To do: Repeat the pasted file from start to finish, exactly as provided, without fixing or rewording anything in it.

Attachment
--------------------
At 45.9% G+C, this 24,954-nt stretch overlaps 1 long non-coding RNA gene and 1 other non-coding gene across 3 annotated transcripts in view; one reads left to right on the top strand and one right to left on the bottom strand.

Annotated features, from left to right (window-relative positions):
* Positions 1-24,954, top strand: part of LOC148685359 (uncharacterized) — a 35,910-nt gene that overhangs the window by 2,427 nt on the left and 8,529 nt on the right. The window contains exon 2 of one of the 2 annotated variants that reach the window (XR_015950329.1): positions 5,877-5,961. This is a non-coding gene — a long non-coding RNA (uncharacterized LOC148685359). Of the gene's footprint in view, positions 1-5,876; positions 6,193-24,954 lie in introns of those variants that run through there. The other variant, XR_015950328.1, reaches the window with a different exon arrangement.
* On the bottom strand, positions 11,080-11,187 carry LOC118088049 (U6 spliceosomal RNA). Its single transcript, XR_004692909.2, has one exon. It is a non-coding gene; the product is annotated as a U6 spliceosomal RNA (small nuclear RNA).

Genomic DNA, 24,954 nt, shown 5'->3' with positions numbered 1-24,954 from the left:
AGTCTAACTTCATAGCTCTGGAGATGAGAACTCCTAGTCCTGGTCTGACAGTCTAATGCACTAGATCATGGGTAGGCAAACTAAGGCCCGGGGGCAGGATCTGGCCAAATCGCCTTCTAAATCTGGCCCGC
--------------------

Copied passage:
At 45.9% G+C, this 24,954-nt stretch overlaps 1 long non-coding RNA gene and 1 other non-coding gene across 3 annotated transcripts in view; one reads left to right on the top strand and one right to left on the bottom strand.

Annotated features, from left to right (window-relative positions):
* Positions 1-24,954, top strand: part of LOC148685359 (uncharacterized) — a 35,910-nt gene that overhangs the window by 2,427 nt on the left and 8,529 nt on the right. The window contains exon 2 of one of the 2 annotated variants that reach the window (XR_015950329.1): positions 5,877-5,961. This is a non-coding gene — a long non-coding RNA (uncharacterized LOC148685359). Of the gene's footprint in view, positions 1-5,876; positions 6,193-24,954 lie in introns of those variants that run through there. The other variant, XR_015950328.1, reaches the window with a different exon arrangement.
* On the bottom strand, positions 11,080-11,187 carry LOC118088049 (U6 spliceosomal RNA). Its single transcript, XR_004692909.2, has one exon. It is a non-coding gene; the product is annotated as a U6 spliceosomal RNA (small nuclear RNA).

Genomic DNA, 24,954 nt, shown 5'->3' with positions numbered 1-24,954 from the left:
AGTCTAACTTCATAGCTCTGGAGATGAGAACTCCTAGTCCTGGTCTGACAGTCTAATGCACTAGATCATGGGTAGGCAAACTAAGGCCCGGGGGCAGGATCTGGCCAAATCGCCTTCTAAATCTGGCCCGC